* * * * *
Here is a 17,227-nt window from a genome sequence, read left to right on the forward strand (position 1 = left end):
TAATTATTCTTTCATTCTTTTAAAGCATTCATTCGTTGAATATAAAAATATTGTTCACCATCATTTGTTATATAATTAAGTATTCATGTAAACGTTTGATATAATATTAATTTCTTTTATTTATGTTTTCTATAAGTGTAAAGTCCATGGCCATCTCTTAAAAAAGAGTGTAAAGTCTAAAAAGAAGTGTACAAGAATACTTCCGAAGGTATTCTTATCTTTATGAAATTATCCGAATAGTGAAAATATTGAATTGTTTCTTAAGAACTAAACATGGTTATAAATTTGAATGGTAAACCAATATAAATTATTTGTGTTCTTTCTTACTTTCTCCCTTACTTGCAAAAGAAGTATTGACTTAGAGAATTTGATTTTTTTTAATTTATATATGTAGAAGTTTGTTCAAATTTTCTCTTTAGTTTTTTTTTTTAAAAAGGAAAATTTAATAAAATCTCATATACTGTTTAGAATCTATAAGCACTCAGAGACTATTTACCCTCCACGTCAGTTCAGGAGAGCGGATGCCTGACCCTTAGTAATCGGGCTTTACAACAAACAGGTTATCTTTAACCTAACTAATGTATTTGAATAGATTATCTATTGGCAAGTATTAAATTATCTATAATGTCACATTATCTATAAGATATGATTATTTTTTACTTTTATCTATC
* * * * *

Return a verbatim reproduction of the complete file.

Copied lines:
Here is a 17,227-nt window from a genome sequence, read left to right on the forward strand (position 1 = left end):
TAATTATTCTTTCATTCTTTTAAAGCATTCATTCGTTGAATATAAAAATATTGTTCACCATCATTTGTTATATAATTAAGTATTCATGTAAACGTTTGATATAATATTAATTTCTTTTATTTATGTTTTCTATAAGTGTAAAGTCCATGGCCATCTCTTAAAAAAGAGTGTAAAGTCTAAAAAGAAGTGTACAAGAATACTTCCGAAGGTATTCTTATCTTTATGAAATTATCCGAATAGTGAAAATATTGAATTGTTTCTTAAGAACTAAACATGGTTATAAATTTGAATGGTAAACCAATATAAATTATTTGTGTTCTTTCTTACTTTCTCCCTTACTTGCAAAAGAAGTATTGACTTAGAGAATTTGATTTTTTTTAATTTATATATGTAGAAGTTTGTTCAAATTTTCTCTTTAGTTTTTTTTTTTAAAAAGGAAAATTTAATAAAATCTCATATACTGTTTAGAATCTATAAGCACTCAGAGACTATTTACCCTCCACGTCAGTTCAGGAGAGCGGATGCCTGACCCTTAGTAATCGGGCTTTACAACAAACAGGTTATCTTTAACCTAACTAATGTATTTGAATAGATTATCTATTGGCAAGTATTAAATTATCTATAATGTCACATTATCTATAAGATATGATTATTTTTTACTTTTATCTATC